12 Mar Time to Spring Forward
Posted at 03:55h
, Paula's Newsfeed
It’s officially that time of year again, when we move our clocks back one hour and although there are many good things attributed to the arrival of Spring, this is not one of them. To most people it’s simply an inconvenience but to others, losing that one hour can be more challenging and in some cases even dangerous.
Some studies have actually shown that the day after Daylight Saving Time there is an 8% increase in fatal traffic accidents. In addition, several studies have shown that there is also an increase in workplace accidents as well as heart attacks.
After experiencing time change for quite a few years you might have simply grown accustomed to feeling irritated by losing an hour of sleep but that feeling of fatigue should not be ignored and we would love to share some tips on how to make the transition smoother.
One of the things which has proven to be helpful is to move your clocks forward early. By adjusting the time the night before and going to bed at your normal time, you are able to get the same amount of sleep as you normally would. However, with most smartphones updating the time automatically, it’s also helpful to simply keep a mental note and subtracting an hour as you go about your nightly routine. Just think of it as being mentally prepared for the change, which will make a big difference.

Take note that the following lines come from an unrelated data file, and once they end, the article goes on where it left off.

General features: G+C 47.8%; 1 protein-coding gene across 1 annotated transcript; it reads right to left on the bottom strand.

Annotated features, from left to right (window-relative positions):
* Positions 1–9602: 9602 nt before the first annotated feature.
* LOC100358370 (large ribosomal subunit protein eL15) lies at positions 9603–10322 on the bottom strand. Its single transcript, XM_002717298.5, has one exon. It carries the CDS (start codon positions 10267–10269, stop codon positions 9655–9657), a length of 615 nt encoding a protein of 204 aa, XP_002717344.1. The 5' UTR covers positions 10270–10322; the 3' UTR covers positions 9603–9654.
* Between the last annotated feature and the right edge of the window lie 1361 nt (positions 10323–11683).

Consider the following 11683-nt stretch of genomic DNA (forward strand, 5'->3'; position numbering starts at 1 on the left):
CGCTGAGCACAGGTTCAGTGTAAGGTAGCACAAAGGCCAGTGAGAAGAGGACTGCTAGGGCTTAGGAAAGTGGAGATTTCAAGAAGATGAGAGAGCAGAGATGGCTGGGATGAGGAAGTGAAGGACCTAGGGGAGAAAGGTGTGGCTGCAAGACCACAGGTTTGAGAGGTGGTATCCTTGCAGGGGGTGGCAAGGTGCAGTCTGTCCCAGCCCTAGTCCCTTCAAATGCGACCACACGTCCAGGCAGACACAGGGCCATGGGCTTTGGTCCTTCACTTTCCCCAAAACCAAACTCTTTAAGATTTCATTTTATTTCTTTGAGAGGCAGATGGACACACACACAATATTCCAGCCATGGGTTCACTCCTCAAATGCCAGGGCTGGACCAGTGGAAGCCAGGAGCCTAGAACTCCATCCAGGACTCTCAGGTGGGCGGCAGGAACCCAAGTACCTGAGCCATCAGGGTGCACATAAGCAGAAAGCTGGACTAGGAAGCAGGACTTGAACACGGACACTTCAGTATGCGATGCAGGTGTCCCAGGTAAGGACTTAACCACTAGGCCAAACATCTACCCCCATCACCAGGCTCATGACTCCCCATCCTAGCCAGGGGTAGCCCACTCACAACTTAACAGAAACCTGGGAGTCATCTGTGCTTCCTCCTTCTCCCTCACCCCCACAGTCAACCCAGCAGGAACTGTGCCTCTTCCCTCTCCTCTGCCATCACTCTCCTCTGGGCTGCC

Getting plenty of sunlight the next day helps your internal clock adjust to the time change. Sunlight is the cue for your internal clock to stop producing melatonin, which is the hormone responsible for making you feel tired. The time change will also allow you to enjoy a couple more hours of sunlight after work. This provides a great opportunity to go for a walk and absorb some rays of vitamin D, which also acts as a mood booster.
When experience fatigue after Daylight Saving Time, it’s best to not over-schedule yourself during that first week. Take some time to relax by reading a book; watching a movie; going for a walk and getting to bed early.
Remember that the darker part of the day will now be during the morning hours when people may still be tired from not getting enough sleep the previous night. Know your body well enough to know if it’s safe to drive without falling asleep behind the wheel. Take extra caution while driving for the next few days, even if you don’t normally struggle with the time change because another driver might. Keep a safe following distance and stay alert.